United Nat'l Ins., v. Spectrum Worldwide, et al

Filing 920090202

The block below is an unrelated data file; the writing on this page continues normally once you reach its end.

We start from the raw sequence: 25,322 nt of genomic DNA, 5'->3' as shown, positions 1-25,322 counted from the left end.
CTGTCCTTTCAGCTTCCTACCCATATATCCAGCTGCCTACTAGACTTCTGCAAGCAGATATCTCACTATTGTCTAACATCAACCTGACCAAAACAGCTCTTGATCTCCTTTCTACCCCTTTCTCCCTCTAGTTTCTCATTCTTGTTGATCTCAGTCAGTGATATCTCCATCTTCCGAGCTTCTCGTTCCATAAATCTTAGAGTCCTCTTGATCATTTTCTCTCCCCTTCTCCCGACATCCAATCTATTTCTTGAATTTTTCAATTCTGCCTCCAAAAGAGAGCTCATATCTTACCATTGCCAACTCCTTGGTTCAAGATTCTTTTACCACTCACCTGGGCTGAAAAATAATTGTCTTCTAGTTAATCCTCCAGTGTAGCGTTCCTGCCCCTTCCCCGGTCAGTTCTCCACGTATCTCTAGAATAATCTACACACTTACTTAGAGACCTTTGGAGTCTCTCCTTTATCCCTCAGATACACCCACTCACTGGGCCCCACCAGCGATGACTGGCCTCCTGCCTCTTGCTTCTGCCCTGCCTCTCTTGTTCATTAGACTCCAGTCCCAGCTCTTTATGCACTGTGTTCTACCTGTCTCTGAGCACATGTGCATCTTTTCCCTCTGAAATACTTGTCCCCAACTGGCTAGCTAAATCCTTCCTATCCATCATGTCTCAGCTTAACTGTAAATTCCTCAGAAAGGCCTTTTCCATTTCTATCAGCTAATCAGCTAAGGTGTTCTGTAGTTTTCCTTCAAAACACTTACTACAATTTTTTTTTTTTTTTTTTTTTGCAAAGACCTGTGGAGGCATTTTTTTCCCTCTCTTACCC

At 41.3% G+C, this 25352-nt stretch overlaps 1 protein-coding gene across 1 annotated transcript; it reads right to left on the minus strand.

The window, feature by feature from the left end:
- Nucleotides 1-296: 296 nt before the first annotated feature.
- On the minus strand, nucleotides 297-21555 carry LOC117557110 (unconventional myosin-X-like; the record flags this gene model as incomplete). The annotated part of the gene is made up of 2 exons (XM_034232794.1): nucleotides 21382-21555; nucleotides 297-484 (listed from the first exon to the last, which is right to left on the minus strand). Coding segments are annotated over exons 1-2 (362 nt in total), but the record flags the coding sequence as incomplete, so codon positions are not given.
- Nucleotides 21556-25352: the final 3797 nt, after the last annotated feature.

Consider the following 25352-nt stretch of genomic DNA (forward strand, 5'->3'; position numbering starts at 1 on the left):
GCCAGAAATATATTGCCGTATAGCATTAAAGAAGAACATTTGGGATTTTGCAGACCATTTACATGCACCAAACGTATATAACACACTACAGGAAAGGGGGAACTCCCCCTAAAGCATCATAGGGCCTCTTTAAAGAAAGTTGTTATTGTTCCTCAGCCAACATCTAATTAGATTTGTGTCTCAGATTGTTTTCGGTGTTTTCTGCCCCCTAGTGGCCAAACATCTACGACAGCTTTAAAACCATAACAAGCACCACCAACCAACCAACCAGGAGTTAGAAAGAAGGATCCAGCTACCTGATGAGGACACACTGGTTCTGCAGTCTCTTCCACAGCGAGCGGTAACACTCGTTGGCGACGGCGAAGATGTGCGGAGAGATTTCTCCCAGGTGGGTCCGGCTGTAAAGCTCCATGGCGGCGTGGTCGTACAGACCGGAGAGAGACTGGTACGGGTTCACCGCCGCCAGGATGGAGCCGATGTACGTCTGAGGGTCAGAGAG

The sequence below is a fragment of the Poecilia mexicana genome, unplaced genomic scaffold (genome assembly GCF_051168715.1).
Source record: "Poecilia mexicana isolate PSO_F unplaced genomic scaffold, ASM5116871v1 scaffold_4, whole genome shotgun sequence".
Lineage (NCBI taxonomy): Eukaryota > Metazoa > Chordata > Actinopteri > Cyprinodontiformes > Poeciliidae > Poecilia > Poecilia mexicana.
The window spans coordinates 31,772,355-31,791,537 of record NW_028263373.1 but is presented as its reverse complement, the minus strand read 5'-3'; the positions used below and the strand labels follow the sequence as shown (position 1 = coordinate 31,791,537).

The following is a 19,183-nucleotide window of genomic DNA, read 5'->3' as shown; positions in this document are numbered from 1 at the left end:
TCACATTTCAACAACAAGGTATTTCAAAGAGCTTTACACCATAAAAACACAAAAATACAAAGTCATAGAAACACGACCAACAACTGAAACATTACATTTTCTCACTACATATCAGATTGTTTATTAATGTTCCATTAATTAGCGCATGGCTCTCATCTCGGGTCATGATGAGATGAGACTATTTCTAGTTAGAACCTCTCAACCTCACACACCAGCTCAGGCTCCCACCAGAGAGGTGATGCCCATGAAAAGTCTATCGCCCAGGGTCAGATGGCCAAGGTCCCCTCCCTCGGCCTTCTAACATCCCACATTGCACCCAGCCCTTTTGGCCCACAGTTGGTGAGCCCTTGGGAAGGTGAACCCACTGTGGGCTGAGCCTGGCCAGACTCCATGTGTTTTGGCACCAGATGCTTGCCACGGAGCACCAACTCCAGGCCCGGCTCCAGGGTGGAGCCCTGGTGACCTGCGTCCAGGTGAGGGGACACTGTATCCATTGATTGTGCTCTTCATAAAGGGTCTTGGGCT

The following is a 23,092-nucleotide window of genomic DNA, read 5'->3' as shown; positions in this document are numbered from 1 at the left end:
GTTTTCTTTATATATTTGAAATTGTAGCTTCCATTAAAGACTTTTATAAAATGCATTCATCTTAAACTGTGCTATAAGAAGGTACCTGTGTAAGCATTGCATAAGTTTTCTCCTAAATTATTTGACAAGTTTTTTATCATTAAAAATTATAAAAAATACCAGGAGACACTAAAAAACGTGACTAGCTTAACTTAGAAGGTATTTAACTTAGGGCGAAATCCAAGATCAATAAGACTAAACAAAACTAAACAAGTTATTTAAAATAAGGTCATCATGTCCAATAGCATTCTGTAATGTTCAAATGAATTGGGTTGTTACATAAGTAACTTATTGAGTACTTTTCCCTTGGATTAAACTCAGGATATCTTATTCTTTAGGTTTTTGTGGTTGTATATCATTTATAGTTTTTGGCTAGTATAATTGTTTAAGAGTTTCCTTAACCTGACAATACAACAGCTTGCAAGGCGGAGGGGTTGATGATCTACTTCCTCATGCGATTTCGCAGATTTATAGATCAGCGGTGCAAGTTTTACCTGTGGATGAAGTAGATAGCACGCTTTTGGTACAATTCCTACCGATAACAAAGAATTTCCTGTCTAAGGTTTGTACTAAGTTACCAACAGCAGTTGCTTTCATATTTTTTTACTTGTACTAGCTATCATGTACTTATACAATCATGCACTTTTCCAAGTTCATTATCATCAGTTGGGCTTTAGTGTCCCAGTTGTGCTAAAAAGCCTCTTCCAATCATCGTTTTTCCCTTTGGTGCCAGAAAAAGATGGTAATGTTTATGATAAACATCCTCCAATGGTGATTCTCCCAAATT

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FOR PUBLICATION UNITED STATES COURT OF APPEALS FOR THE NINTH CIRCUIT UNITED NATIONAL INSURANCE COMPANY, a Pennsylvania corporation, Plaintiff-Appellee, v. SPECTRUM WORLDWIDE, INC., a California corporation; CELEBRITY PRODUCTS DIRECT, INC., a California corporation; LISA TREMAIN, a California citizen; HOWARD SCHWARTZ, a California citizen, Defendants-Appellants, and MONTICELLO INSURANCE COMPANY, a Delaware corporation, Defendant. No. 07-55833 D.C. No. CV-05-04610-SGL OPINION Appeal from the United States District Court for the Central District of California Stephen G. Larson, District Judge, Presiding Argued and Submitted October 21, 2008--Pasadena, California Filed February 2, 2009 Before: Harry Pregerson and N. Randy Smith, Circuit Judges, and Raner C. Collins,* District Judge. *The Honorable Raner C. Collins, United States District Judge for the District of Arizona, sitting by designation. 1157 1158 UNITED NATIONAL v. SPECTRUM WORLDWIDE Opinion by Judge N.R. Smith 1160 UNITED NATIONAL v. SPECTRUM WORLDWIDE COUNSEL James C. Nielsen, Jennifer S. Cohn, and August L. Lohuaru, Nielsen, Haley & Abbott LLP, Los Angeles, California, for the plaintiffs-appellees. Peter W. Ross, Gene Williams, and Keith J. Wesley, Brown Woods & George LLP, Los Angeles, California, for the defendants-appellants. OPINION N.R. SMITH, Circuit Judge: Spectrum Worldwide, Inc. ("Spectrum Worldwide"), Celebrity Products Direct, Inc. and Celebrity Products, Inc. (collectively "Celebrity"), Spectrum Worldwide's president Murray Moss ("Moss"), CEO Lisa Tremain ("Tremain"), and CFO Howard Schwartz ("Schwartz") (all of the defendants hereinafter referred to as "Spectrum") asks this court to determine whether the "first publication" exclusion found in the United National Insurance Company's ("United") excess insurance policy applies to infringement claims. We hold that it does. Additionally, because Spectrum presents us with a legal position that is clearly inconsistent with the position it took and benefitted from in previous litigation, judicial estoppel prevents us from allowing Spectrum to argue that it first published infringing material after purchasing its excess insurance coverage. Further, the district court did not abuse its discretion when it held Schwartz and Tremain jointly and severally liable for repayment of United's contribution. UNITED NATIONAL v. SPECTRUM WORLDWIDE 1161 I In December 1997, Sunset Health Products, Inc. ("Sunset") hired Spectrum to advertise and distribute the "Hollywood 48Hour Miracle Diet" drink ("Miracle Diet"). Soon thereafter, Tremain and Schwartz formed Celebrity to market and sell a similar product, "The Original Hollywood Celebrity Diet" drink ("Celebrity Diet"). Spectrum then terminated its contract with Sunset and began marketing Celebrity Diet. In December 1998, and again in March 1999, Sunset demanded that Spectrum cease infringing on its Miracle Diet trademark. In October 2001, Sunset filed a trade dress infringement claim against Spectrum, alleging that Spectrum "deliberately" made Celebrity Diet's packaging and labeling so similar to Miracle Diet that it confused consumers and damaged Sunset's reputation (the "Sunset Action"). Sunset applied for a temporary restraining order ("TRO"), wherein it asked District Judge Nora Manella1 to compare Sunset's 1998 label to Spectrum's 1998 and 2001 labels to determine that Spectrum's 2001 label constituted an immediate harm to Sunset. In 1998, Sunset's Miracle Diet label prominently featured the word "Hollywood," contained the phrase "Lose Up To 10 lbs. in 48 Hours!," and included palm trees, gold stars, and Hollywood-style searchlights--all set on a blue/purple background ("Sunset's 1998 label"). Spectrum initially sold Celebrity Diet under a label featuring very similar phrasing, but set against a black background with a large gold star ("Spectrum's 1998 label"). In 1999, Spectrum changed Celebrity Diet's label, sporting the same large gold star and phrasing, but switching to a purple/blue background featuring Hollywood-style searchlights ("Spectrum's 1999 label"). In May 2001, Spectrum again altered Celebrity Diet's label, District Judge Nora M. Manella heard the Sunset Action and was originally assigned to hear United's reimbursement claim. However, United's action was transferred to District Judge Stephen G. Larson upon Judge Manella's appointment to the California Court of Appeal. 1 1162 UNITED NATIONAL v. SPECTRUM WORLDWIDE changing the font and style of the word "Hollywood" to look more like the Hollywood Hills sign, and modified the star and searchlights ("Spectrum's 2001 label"). Judge Manella granted the TRO based on the dramatic change between Spectrum's 1998 and 2001 labels. In the subsequent preliminary injunction hearing, however, Spectrum argued that it changed its 1998 label in 1999, and that its 1999 label was so similar to its 2001 label that Sunset was not in danger of experiencing immediate harm. Judge Manella accepted Spectrum's position, and denied Sunset's preliminary injunction action on this basis. Spectrum therefore continued profiting from the sale of Celebrity Diet, while deepening potential insurers' liability. In 2001, United also issued Spectrum a one million dollar excess third party liability policy (the "United Policy") related to an underlying policy issued by Monticello Insurance Company (the "Monticello Policy"). United's policy became effective on April 26, 2001, and is "subject to definitions, terms, conditions, exclusions and limitations contained in the [Monticello Policy]," which indemnifies Spectrum for damages resulting from "advertising injury" liability, meaning injury arising from: a. Oral or written publication of material that slanders or libels a person or organization or disparages a person's or organization's goods, products, or services; Oral or written publication of material that violates a person's right of privacy; Misappropriation of advertising ideas or style of doing business; Infringement of copyright, title or slogan. b. c. d. UNITED NATIONAL v. SPECTRUM WORLDWIDE 1163 The United Policy does not, however, apply to an "advertising injury . . . arising out of oral or written publication of material whose first publication took place before the beginning of the policy period." After subsequent hearings on cross-motions for summary judgment in the Sunset Action, the parties were left with Sunset's core trade-dress infringement claim. Spectrum and Sunset then settled the Sunset Action for a total of $3,220,000 paid to Sunset, funded by Spectrum's insurers. United contributed $420,000 to the settlement, pursuant to its obligations under the United Policy. United sought reimbursement of its settlement contribution through a Complaint filed against Spectrum on June 24, 2005. United moved for summary judgment, arguing that the United Policy's first publication exclusion eliminated its indemnification obligations. Finding the first publication exclusion generally applicable to infringement claims, the district court nonetheless denied United's motion on September 6, 2006 because "triable issues of fact" prevented the court from determining whether Spectrum's offending actions occurred prior to the United Policy's effective date. United moved for reconsideration, based on its claim that Sunset's advertising injury had already been determined by Judge Manella in the Sunset Action. After reviewing Judge Manella's findings, the district court reconsidered and granted United's motion for summary judgment, holding that Spectrum's 1999 label formed the substance of Sunset's advertising injury, and therefore that the first publication exclusion eliminates United's liability. The district court entered a judgment against Spectrum Worldwide, Schwartz, and Tremain in the amount of $420,000 plus interest. Spectrum moved for reconsideration, arguing first that the district court should not have relied upon Judge Manella's previous findings, and second that Schwartz and Tremain should not have been included in the judgment. The district court denied Spectrum's motion 1164 UNITED NATIONAL v. SPECTRUM WORLDWIDE on May 11, 2007. Spectrum filed a Notice of Appeal on June 6, 2007, and satisfied the judgment. II We review de novo a district court's decision to grant summary judgment. Thomas v. City of Beaverton, 379 F.3d 802, 807 (9th Cir. 2004). We do not weigh the evidence or determine the truth of the matter, but only determine whether there is a genuine issue of fact for trial. See Balint v. Carson City, 180 F.3d 1047, 1054 (9th Cir. 1999). We may affirm on any basis supported by the record, Valdez v. Rosenbaum, 302 F.3d 1039, 1043 (9th Cir. 2002). III Spectrum argues that the United Policy's first publication exclusion does not apply to Sunset's infringement claim, because (1) first publication exclusions do not apply to infringement actions in California and (2) even if the clause applies to infringement actions, summary judgment was not proper to determine whether Spectrum first published infringing material before the United Policy took effect. We find that (1) the United Policy unambiguously applies to infringement actions, and (2) summary judgment is proper to determine the date of first publication in this case, because Spectrum is judicially estopped from presenting and prevailing on inconsistent arguments before the district courts. A [1] Insurance policy interpretation is a question of California law, which requires courts to initially look to the insurance policy language in order to ascertain its plain meaning. Cal. Civ. Code 1636; Waller v. Truck Ins. Exch., Inc., 900 P.2d 619, 627 (Cal. 1995). Because insurance policy interpretation must give effect to the parties' "mutual intention" at the time they formed the contract, Cal. Civ. Code 1636, the par- UNITED NATIONAL v. SPECTRUM WORLDWIDE 1165 ties' intent should be inferred solely from the written provisions of the contract. Cal. Civ. Code 1639. The written provisions should be examined "together, so as to give effect to every part, if reasonably practicable." Cal. Civ. Code 1641. If a written policy provision is "clear and explicit," it must be given proper effect. E.g., Fireman's Fund Ins. Co. v. Superior Court, 78 Cal. Rptr. 2d 418, 422 (Cal. Ct. App. 1997). On the other hand, if a policy provision is capable of two or more reasonable constructions, it is "ambiguous," Waller, 900 P.2d at 627 (citing Bay Cities Paving Grading, Inc. v. Lawyers' Mutual Ins. Co., 855 P.2d 1263, 1271 (Cal. 1993)), and courts "must resolve the ambiguity in favor of the insured, consistent with the insured's reasonable expectations," E.M.M.I. Inc. v. Zurich American Ins. Co., 84 P.3d 385, 391 (Cal. 2004) (citation omitted). However, "[c]ourts will not strain to create an ambiguity where none exists." Waller, 900 P.2d at 627 (citing Reserve Ins. Co. v. Pisciotta, 640 P.2d 764, 768 (Cal. 1982)). In addition, insurance policy exclusions must be "conspicuous, plain and clear," otherwise they are "strictly construed" in favor of the insured. E.M.M.I. Inc., 84 P.3d at 389 (citations omitted) (emphasis in original). [2] We find that the United Policy's first publication clause is clear and explicit, and must be given its proper effect. The United Policy's first publication exclusion asserts that "[t]his insurance does not apply to . . . `advertising injury' . . . (2) Arising out of oral or written publication of material whose first publication took place before the beginning of the policy period." The Policy further defines "advertising injury," in relevant part, as "injury arising out of . . . [i]nfringement of copyright, title or slogan." Plainly reading the first publication exclusion and the relevant advertising injury definition together indicates that the parties intended to exclude from coverage any copyright infringement injury that arose from an oral or written publication of material first published before the policy became effective. 1166 UNITED NATIONAL v. SPECTRUM WORLDWIDE United argues that this language unambiguously applies to infringement claims. Spectrum asserts that the language is ambiguous, arguing that because the "advertising injury" definition only uses the word "publication" in sections (a) (slander, libel) and (b) (invasion of privacy), and not in sections (c) defamation and (d) infringement, "it is reasonable to conclude that the first publication exclusion only applie[s] to claims for libel, slander and invasion of privacy because the exclusion explicitly refer[s] to the `oral or written publication of material.' " See Arnette Optic Illusions, Inc. v. ITT Hartford Group, Inc., 43 F. Supp. 2d 1088 (C.D. Cal. 1998)).2 Accordingly, Spectrum concludes that because two reasonable interpretations exist (that the exclusion applies to infringement claims, or it does not), the first publication exclusion is ambiguous and must be interpreted in its favor. See id. at 1097 (citation omitted). Spectrum's argument would require us to ignore sections (c) (misappropriation) and (d) (infringement) of the "advertising injury" definition in order to find an ambiguity. That argument contradicts California policy that instructs courts (1) to "give effect to every part, if reasonably practicable," Cal. Civ. Code 1641, and (2) not to "strain" to find ambiguities. See, e.g., Waller, 900 P.2d at 627. In order to find Spectrum's interpretation reasonable, we would have to conclude that it is reasonable to ignore Monticello's3 efforts to carefully define the term "advertising injury" to mean injury arising out of defamation, invasion of privacy, misappropriation, and/or infringement and set the term off in quotation marks throughout the policy. We would also have to conclude that it is reaIn Arnette, the district court reviewed a first publication exclusion that was identical to the United Policy exclusion, and found that both interpretations are reasonable. Arnette, 43 F. Supp. 2d at 1097. Accordingly, the court concluded that the exclusion was ambiguous. Id. Spectrum relies on Arnette's reasoning throughout its argument. 3 Monticello drafted the United Policy; United referred to the original Monticello policy for its excess coverage policy terms. 2 UNITED NATIONAL v. SPECTRUM WORLDWIDE 1167 sonable to believe Monticello used "advertising injury" to mean injury arising out of defamation, invasion of privacy, misappropriation, and/or infringement in several places throughout the policy, but not in the first publication exclusion, despite no language in the exclusion to that effect. We cannot reasonably make these conclusions while complying with California contract interpretation principles. [3] Moreover, under California law, a split in authority does not necessarily render an exclusion ambiguous. See, e.g., MacKinnon v. Truck Ins. Exchange, 73 P.3d 1205, 1212 (Cal. 2003) (a policy exclusion "does not become ambiguous merely because the parties disagree about its meaning, or because they can point to conflicting interpretations of the clause by different courts"). Accordingly, based on a plain reading of the insurance policy, we find that the United first publication exclusion is unambiguous and that it clearly applies to infringement claims. B Because we find that United Policy's first publication exclusion clearly applies to trade dress infringement claims, we must next consider whether the exclusion applies to Sunset's infringement claim. The district court found that "the substance of the advertising injury claimed by Sunset were those elements found on [Spectrum's] January, 1999 label," and thus granted summary judgment that the first publication of infringing material occurred prior to the policy's effective date. The doctrine of judicial estoppel requires that we affirm the district court. [4] The doctrine of judicial estoppel is an equitable doctrine a court may invoke to protect the integrity of the judicial process. Russell v. Rolfs, 893 F.2d 1033, 1037 (9th Cir. 1990). It was developed to prevent litigants from "playing fast and loose" with the courts by taking one position, gaining advantage from that position, then seeking a second advantage by 1168 UNITED NATIONAL v. SPECTRUM WORLDWIDE later taking an incompatible position. Risetto v. Plumbers and Steamfitters Local 343, 94 F.3d 597, 600 (9th Cir. 1996) (holding that a plaintiff was judicially estopped from asserting claims based on her ability to work where she had previously received a favorable Workers' Compensation settlement based on assertions that she was unable to work). Judicial estoppel not only bars inconsistent positions taken in the same litigation, but "bar[s] litigants from making incompatible statements in two different cases." Hamilton v. State Farm Fire & Cas. Co., 270 F.3d 778, 783 (9th Cir. 2001). In New Hampshire v. Maine, 532 U.S. 742 (2001), the Supreme Court provided a blueprint for determining whether judicial estoppel applies here. First, Spectrum's current position must be "clearly inconsistent" with its earlier position. Id. at 750. Second, Spectrum must have succeeded in persuading the district court to accept the earlier position, so that accepting Spectrum's current argument would create "the perception that either the first or the second court was misled." Id. Third, we query whether Spectrum would derive an unfair advantage if not estopped. Id. We follow this blueprint to find that judicial estoppel should apply to prevent Spectrum from deriving an unfair advantage by taking its current position. In the 2001 preliminary injunction hearing, Sunset argued that Spectrum's recent label change too closely resembled its trade dress and "motivated the [infringement] lawsuit," though Sunset "claim[ed] to have been aware of [Spectrum's] alleged infringement by December 1998." Spectrum's response focused on Sunset's "delay in seeking injunctive relief," arguing that it had been using the label elements Sunset complained of for almost three years. In essence, Spectrum argued that any alleged infringement began occurring when it adopted its label in January 1999, that any change thereafter was merely incremental shifting of the 1999 label elements, and that the 2001 label did not initially present the harm Sunset asserted--thus prelimi- UNITED NATIONAL v. SPECTRUM WORLDWIDE 1169 nary injunction was not warranted, because Sunset waited nearly three years to bring a claim that arose in 1999. Spectrum's current argument more closely resembles Sunset's 2001 position--that it was the 2001 label, not the 1999 version, that resulted in the Sunset action, and that the 2001 label constituted distinct infringing material. Moreover, Spectrum argued that if the court granted injunctive relief, it would force them to abandon the label they had spent three years and $4.7 million promoting, further supporting its argument that the trade dress claim dated to 1999. Spectrum's 2001 arguments helped convince Judge Manella that Sunset could not identify any "new or immediate harm that would threaten its livelihood," because Spectrum's 1999 to 2001 label "alterations [were] incremental," and Spectrum's "trade dress ha[d] remained largely consistent since . . . January 1999." In addition, Schwartz's declarations led Judge Manella to conclude that the 1999 label was "remarkably similar" to Sunset's, and thus by waiting to file until 2001, Sunset "waited almost three years after [Spectrum] adopted a similar trade dress to seek injunctive relief." Spectrum relied on these arguments to convince the court that Sunset did not experience new or immediate harm, and thus an injunction was inappropriate. The district court clearly accepted and relied upon these assertions when making its ruling. Accordingly, if we accept Spectrum's current argument that the 2001 label was the basis for Sunset's infringement claim, it may create the perception that Spectrum misled either us or Judge Manella. See New Hampshire v. Maine, 532 U.S. at 750. [5] As the discussion set forth above illustrates, Spectrum benefitted from arguing in 2001 that Sunset's alleged infringement claim arose from materials first published in 1999. If we now allow Spectrum to argue that the claim did not arise until 2001, Spectrum's "gaming" of the courts will allow it the possibility of prevailing on the very position it successfully discredited while attempting to avoid preliminary injunction. The result would be unfair to Sunset, whose 1170 UNITED NATIONAL v. SPECTRUM WORLDWIDE alleged harms increased as a result of Spectrum's 1999 arguments. The result would also be unfair to United, whose indemnification obligations increased as Sunset's damages widened after Spectrum successfully avoided an injunction, then later settled. [6] Accordingly, because Spectrum obtained a favorable decision in the district court as a result of its assertions that the alleged infringement first arose in 1999, we find that Spectrum is estopped from claiming before this court that the 2001 label formed the basis of Sunset's claim. We thus affirm the district court in its conclusion that Spectrum first published infringing material in 1999, before the United Policy took effect, and uphold its decision to exclude the Sunset claim from coverage under the Policy. IV After the district court entered judgment against Tremain and Schwartz, Spectrum filed a motion to reconsider under Federal Rules of Civil Procedure 59(e) and 60(b), arguing that Tremain and Schwartz should not be held personally liable for reimbursing United. The district court rejected this argument; Spectrum argues that this was an error. Because Spectrum first raised this issue in its motion for reconsideration, we only address the argument within that context. A denial of a motion for reconsideration under Rule 59(e) is construed as one denying relief under Rule 60(b) and neither will be reversed absent an abuse of discretion. Duarte v. Bardales, 526 F.3d 563, 567 (9th Cir. 2008) (citations omitted). Under Rule 59(e), it is appropriate to alter or amend a judgment if "(1) the district court is presented with newly discovered evidence, (2) the district court committed clear error or made an initial decision that was manifestly unjust, or (3) there is an intervening change in controlling law." Zimmerman v. City of Oakland, 255 F.3d 734, 740 (9th Cir. 2001). UNITED NATIONAL v. SPECTRUM WORLDWIDE 1171 Rule 60(b) allows a district judge to provide relief from a final judgment if the moving party can show (1) mistake, inadvertence, surprise, or excusable neglect; (2) newly discovered evidence that, with reasonable diligence, could not have been discovered in time to move for a new trial under Rule 59(b); (3) fraud . . . , misrepresentation, or misconduct by an opposing party; (4) the judgment is void; (5) the judgment has been satisfied, released, or discharged; it is based on an earlier judgment that has been reversed or vacated; or applying it prospectively is no longer equitable; or (6) any other reason that justifies relief. Fed. R. Civ. Pro. 60(b). [7] Spectrum did not present any evidence that would allow the district court to grant relief from a final judgment under Rule 60(b). Neither did Spectrum present new evidence, nor did controlling law change in the interim. The district court rejected Spectrum's contention that holding Tremain and Schwartz individually liable was unjust, concluding that since "United raised the issue of [Tremain's and Schwartz's] liability in its motion for summary judgment," and Spectrum did not "interpose[ ] an argument against that claim," Spectrum could not raise it post-judgment. Because "[a] district court does not abuse its discretion when it disregards legal arguments made for the first time" on a motion to alter or amend a judgment, Zimmerman, 255 F.3d at 740 (citing Rosenfeld v. U.S. Department of Justice, 57 F.3d 803, 811 (9th Cir. 1995)), we affirm the district court with respect to this issue. V In sum, we hold that the district court properly granted summary judgment to United on the issues of whether the United Policy's first publication exclusion applies to trade 1172 UNITED NATIONAL v. SPECTRUM WORLDWIDE dress infringement claims, and whether Sunset's claim arose from information first published prior to the Policy's effective date. Additionally, we hold that the district court did not abuse its discretion when it held Tremain and Schwartz individually liable for the judgment. AFFIRMED.